Five Non-Disney Animated Movies Everyone Should Watch

We’re in the midst of an animation renaissance of sorts, with new and electrifying creative visions bursting into the mainstream. Spider-Man: Across the Spider-Verse is the latest groundbreaking phenomenon to hit the zeitgeist; the sequel expands on stunning success of the previous movie, which redefined the rules of animated storytelling and captured the hearts of mainstream audiences all at once.

For folks who grew up in the ’90s and the preceding decades, Disney tended to dominate the scene when it came to animated films. That’s not to cast aspersions on the House of Mouse, but in my experience, many of those Disney kids didn’t continue loving animation into adulthood, which means they’re missing out on some truly great art and storytelling. I’ve written twice before about this very topic, so this is a loosely related third installment in my animation saga, which began by questioning seemingly negative attitudes toward the medium, then continued with a deep dive into three specific test  cases.

Now, to complete the trilogy, I thought I’d simply discuss five of my favorite animated works not made by Disney. I’m also leaving Studio Ghibli out of the mix, since their work is already widely popular, though consider this sentence a blanket recommendation for pretty much any and every Ghibli movie…

If you’re already a fan of animation, you’ve probably heard of many (if not all) of these picks, and my fondness for them probably won’t surprise you. This list is more for the folks who find themselves in the same camp as my original survey-takers: not necessarily against watching animated content, but unsure what to watch and looking for recommendations.


The Secret of Kells

My first viewing of The Secret of Kells was the entire reason I started exploring the topic of animation in this trilogy of articles. My wife and I watched it one night and sat completely slack-jawed after the credits rolled.

From the Irish animation studio Cartoon Saloon and directed by Tomm Moore and Nora Twomey, The Secret of Kells loosely chronicles the creation of the titular tome, an illuminated manuscript which can still be seen today (either online or by visiting Trinity College Library in Dublin). Brendan is our main character, a plucky boy living in an abbey under the watchful eye of his uncle Cellach (brilliantly voiced by Brendan Gleeson). While the other monks focus on producing gorgeous art, Abbot Cellach grimly leads the construction of a giant wall around the abbey to protect it from marauding Vikings.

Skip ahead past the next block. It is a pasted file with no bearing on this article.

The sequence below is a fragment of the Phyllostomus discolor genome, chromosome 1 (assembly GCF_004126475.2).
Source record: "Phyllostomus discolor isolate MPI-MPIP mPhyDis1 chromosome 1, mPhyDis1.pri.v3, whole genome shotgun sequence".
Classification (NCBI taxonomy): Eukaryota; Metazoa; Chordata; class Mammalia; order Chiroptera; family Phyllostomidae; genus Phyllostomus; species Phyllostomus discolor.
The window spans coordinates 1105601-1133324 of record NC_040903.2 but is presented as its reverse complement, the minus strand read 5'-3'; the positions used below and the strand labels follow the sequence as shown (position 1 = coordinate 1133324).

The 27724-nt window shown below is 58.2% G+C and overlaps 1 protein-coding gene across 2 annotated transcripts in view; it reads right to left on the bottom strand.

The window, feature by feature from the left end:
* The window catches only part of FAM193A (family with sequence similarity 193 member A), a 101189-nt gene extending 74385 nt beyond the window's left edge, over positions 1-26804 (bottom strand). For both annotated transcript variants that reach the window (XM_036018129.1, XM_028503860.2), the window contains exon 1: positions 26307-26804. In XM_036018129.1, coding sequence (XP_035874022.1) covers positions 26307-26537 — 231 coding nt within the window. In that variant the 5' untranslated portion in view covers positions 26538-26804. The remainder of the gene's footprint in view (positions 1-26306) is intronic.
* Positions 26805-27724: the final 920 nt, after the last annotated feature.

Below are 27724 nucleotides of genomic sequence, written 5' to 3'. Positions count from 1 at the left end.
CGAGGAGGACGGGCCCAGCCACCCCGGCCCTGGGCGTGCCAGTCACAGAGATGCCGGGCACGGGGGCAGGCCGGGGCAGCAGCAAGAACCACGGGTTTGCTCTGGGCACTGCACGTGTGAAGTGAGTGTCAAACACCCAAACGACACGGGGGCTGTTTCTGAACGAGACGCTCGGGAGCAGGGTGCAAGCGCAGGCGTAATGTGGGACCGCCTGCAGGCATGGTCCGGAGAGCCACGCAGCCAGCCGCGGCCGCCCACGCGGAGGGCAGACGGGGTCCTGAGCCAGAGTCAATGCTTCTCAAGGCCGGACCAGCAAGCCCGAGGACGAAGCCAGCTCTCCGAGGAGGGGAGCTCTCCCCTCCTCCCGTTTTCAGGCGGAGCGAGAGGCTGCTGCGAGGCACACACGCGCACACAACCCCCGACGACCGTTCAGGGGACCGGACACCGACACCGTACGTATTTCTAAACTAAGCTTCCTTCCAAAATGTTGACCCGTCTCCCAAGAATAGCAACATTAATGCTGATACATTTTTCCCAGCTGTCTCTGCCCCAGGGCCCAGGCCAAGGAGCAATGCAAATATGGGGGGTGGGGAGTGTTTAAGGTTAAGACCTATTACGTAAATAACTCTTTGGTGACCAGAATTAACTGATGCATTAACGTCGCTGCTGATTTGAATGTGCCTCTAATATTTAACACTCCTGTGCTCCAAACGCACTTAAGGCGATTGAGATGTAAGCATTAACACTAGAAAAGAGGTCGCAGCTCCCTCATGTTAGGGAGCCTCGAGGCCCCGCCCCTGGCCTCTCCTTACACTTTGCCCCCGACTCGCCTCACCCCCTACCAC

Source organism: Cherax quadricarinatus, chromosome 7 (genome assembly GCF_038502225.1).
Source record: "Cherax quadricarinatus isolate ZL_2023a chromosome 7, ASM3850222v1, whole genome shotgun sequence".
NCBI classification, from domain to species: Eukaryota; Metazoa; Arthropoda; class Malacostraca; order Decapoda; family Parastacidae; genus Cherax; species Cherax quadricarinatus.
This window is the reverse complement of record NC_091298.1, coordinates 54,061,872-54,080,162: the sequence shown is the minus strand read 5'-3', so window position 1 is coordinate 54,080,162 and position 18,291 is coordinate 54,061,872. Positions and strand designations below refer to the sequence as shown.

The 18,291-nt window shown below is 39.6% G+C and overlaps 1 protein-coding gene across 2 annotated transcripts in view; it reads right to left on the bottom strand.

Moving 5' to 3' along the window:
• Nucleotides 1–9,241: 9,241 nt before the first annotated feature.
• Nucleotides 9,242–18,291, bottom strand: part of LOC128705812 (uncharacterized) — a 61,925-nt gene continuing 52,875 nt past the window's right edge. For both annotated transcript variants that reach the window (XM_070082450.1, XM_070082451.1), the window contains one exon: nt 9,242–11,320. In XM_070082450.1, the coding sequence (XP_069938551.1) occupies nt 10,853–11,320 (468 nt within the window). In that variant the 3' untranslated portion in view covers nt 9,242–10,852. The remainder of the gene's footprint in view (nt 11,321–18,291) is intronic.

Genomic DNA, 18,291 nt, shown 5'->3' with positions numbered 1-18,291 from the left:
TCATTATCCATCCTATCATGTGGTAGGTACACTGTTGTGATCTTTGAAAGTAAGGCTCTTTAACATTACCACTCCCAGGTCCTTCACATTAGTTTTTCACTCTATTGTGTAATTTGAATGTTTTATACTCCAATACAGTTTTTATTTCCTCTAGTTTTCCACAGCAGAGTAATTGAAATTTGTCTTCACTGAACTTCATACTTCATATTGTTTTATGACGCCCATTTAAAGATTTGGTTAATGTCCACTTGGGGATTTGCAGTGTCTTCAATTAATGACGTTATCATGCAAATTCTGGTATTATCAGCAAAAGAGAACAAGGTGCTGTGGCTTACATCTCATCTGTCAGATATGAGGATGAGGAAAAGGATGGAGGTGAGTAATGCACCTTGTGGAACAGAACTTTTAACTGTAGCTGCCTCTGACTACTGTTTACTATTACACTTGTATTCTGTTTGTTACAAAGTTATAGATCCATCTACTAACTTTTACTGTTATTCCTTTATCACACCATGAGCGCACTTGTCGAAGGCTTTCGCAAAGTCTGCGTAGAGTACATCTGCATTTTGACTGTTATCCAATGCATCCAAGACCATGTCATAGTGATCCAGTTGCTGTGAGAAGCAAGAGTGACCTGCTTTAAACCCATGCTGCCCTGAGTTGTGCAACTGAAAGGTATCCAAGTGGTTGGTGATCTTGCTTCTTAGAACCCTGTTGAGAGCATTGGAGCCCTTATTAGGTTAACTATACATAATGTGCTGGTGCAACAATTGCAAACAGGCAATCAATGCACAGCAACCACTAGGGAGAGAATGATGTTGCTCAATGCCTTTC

The Secret of Kells is an artistic marvel. I listen to the soundtrack on repeat. I’m constantly reminded of some of the incredible transition scenes and action sequences, beautifully animated in a way that feels like a direct subversion of your typical Disney flick.

The movie was recommended to me by a friend, who also swears by Cartoon Saloon’s Song of the Sea. I haven’t seen it yet, but I trust his rec and want to share it here in case you fall in love with The Secret of Kells and immediately want more.


Your Name

I owe this pick to a few commenters on my previous animation article who lamented my exclusion of Makoto Shinkai’s work. I’m sorry, commenters; I hope this rectifies my transgression!

For animation aficionados, Your Name is a well-known benchmark. Widely considered an ideal gateway into anime movies, Your Name is a body-switching story in which high school students Taki and Mitsuha swap places and must try to adjust to the shocking development.

Your Name, though, doesn’t confine itself to the familiar Freaky Friday trope. Shinkai instead uses the concept to tell a profound and heartwarming story replete with a looming apocalypse and a budding romance. By embracing the best of narrative tropes and shirking the clichés, Your Name makes for a wholly unique viewing experience. Plus, its animation is absolutely stunning.